After the sale of an asset, the difference between the buying price and the selling price is a capital gain or a capital loss. These are further classified as long-term or short-term. If a property is held for 24 months or less, with effective from 2017-18, then that asset is treated as Short Term Capital Asset. Then an investor can make

treated as Long Term Capital Asset. Then only a Long Term Capital Gain (LTCG) or Long Term Capital Loss (LTCL) can be made on that investment.

ITAT agreed that booking of a new flat in an under-construction apartment should be considered as a case of “construction” and not “purchase”, hence following the earlier decisions of the Bombay high court and the tribunal itself. Further ITAT allowed the fact that the construction can began prior to the date of sale of the old asset. Same was stated in the earlier judicial decisions of the Karnataka high court and Ahmedabad ITAT, that the date of commencement is not relevant but it is the completion of construction that comes in relevance to section 54.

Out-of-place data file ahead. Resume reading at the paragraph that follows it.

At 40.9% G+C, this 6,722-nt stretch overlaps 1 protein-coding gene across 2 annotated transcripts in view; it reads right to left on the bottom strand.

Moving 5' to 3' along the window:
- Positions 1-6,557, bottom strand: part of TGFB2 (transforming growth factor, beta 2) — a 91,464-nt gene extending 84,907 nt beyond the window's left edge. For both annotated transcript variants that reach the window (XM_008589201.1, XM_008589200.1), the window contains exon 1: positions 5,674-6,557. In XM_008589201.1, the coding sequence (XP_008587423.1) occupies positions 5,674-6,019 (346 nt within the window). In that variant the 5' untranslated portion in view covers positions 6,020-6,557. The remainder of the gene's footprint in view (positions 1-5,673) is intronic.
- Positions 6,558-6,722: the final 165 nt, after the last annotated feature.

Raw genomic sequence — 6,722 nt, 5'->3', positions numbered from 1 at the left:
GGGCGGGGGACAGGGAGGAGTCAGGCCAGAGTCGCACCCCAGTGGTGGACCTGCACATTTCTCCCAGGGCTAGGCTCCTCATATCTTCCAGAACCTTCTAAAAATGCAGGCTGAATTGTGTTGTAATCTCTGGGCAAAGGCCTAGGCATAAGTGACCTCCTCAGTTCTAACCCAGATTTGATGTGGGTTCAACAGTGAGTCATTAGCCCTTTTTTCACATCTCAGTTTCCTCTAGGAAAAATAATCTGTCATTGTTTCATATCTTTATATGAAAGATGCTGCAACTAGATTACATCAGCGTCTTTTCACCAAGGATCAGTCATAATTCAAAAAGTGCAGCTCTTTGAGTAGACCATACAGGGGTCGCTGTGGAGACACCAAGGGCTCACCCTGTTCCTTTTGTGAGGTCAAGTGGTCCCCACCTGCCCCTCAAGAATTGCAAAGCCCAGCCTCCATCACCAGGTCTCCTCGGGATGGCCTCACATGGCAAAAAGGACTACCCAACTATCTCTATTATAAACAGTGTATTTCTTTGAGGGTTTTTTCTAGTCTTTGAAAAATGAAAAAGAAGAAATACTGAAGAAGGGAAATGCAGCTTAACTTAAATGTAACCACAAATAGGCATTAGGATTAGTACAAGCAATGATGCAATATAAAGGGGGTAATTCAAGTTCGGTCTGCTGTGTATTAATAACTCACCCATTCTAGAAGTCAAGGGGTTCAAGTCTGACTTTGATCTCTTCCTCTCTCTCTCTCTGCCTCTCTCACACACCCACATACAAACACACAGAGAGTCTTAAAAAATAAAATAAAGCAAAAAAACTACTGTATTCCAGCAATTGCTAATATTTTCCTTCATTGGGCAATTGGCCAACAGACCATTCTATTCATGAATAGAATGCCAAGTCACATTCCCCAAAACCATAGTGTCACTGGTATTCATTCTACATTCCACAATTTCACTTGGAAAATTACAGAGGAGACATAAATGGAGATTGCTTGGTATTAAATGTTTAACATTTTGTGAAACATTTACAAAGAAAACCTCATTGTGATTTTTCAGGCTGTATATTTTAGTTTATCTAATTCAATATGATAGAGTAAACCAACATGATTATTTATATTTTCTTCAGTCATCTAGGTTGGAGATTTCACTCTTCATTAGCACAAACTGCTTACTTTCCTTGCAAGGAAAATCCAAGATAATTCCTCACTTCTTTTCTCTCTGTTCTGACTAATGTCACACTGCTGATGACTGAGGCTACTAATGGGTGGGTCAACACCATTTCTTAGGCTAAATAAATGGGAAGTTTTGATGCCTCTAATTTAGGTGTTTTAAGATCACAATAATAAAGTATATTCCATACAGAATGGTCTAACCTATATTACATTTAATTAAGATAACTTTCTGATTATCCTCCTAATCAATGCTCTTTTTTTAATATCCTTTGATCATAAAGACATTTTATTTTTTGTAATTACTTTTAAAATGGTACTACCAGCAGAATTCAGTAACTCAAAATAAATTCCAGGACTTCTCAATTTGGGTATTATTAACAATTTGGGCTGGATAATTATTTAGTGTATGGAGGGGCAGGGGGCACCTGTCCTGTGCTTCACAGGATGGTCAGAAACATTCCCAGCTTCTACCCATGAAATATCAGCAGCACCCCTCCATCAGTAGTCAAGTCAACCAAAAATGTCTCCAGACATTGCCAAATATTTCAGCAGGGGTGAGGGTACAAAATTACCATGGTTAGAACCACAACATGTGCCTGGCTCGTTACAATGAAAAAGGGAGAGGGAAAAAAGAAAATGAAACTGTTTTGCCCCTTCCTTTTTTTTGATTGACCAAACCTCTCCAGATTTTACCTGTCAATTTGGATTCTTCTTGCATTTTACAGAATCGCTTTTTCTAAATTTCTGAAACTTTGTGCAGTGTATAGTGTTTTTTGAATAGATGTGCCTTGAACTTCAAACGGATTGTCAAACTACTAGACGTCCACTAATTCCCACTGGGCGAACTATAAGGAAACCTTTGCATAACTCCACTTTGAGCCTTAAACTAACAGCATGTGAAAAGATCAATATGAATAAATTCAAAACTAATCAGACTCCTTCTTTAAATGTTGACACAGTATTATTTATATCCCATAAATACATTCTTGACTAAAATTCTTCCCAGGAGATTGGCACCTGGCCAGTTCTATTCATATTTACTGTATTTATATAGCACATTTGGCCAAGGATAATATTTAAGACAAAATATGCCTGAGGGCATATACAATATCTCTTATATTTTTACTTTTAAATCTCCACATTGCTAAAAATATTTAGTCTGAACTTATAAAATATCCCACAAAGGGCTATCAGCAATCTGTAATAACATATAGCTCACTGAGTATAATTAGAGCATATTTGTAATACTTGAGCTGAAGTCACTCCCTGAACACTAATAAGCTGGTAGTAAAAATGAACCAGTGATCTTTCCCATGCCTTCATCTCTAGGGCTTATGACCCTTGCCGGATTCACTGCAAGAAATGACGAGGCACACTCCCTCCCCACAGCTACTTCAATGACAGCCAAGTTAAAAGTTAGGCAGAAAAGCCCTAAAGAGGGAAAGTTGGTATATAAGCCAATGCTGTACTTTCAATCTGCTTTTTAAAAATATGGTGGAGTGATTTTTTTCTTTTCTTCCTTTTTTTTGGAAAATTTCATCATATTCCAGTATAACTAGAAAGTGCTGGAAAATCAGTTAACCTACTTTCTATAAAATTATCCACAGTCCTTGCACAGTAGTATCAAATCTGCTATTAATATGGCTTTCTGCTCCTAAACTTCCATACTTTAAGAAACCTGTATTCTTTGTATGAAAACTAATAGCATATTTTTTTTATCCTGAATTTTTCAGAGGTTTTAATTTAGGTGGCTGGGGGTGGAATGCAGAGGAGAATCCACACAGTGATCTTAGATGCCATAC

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India Real Estate News

HDFC and Quikr Make A Deal

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HDFC and Quikr Make A Deal

According to a deal between HDFC and Quikr, a stake of more than 3 percent will be given to the mortgage giant in return to its transfer of offline and online real estate brokerage business to the classified ads platform.

After acquiring Commonfloor in 2016 Quikr already has a major presence in online real estate broking.

“Most of the searches for real estate are moving online. Quikr has a much bigger presence online. Through this deal, we are partnering Quikr in the broking business,” said HDFC MD Renu Sud Karnad. According to her, this deal will strengthen Quirks position with offline support.

The deal suggests that HDFC will transfer to Quikr its entire shareholding in HDFC Realty, a real estate brokerage platform, and HDFC Developers, which runs the HDFC RED online platform.

Karnad added that the deal expects Quikr to generate home loan leads for HDFC. The transaction consists of a co-branded alliance between both parties and the HDFC brand will continue to be used online for a year.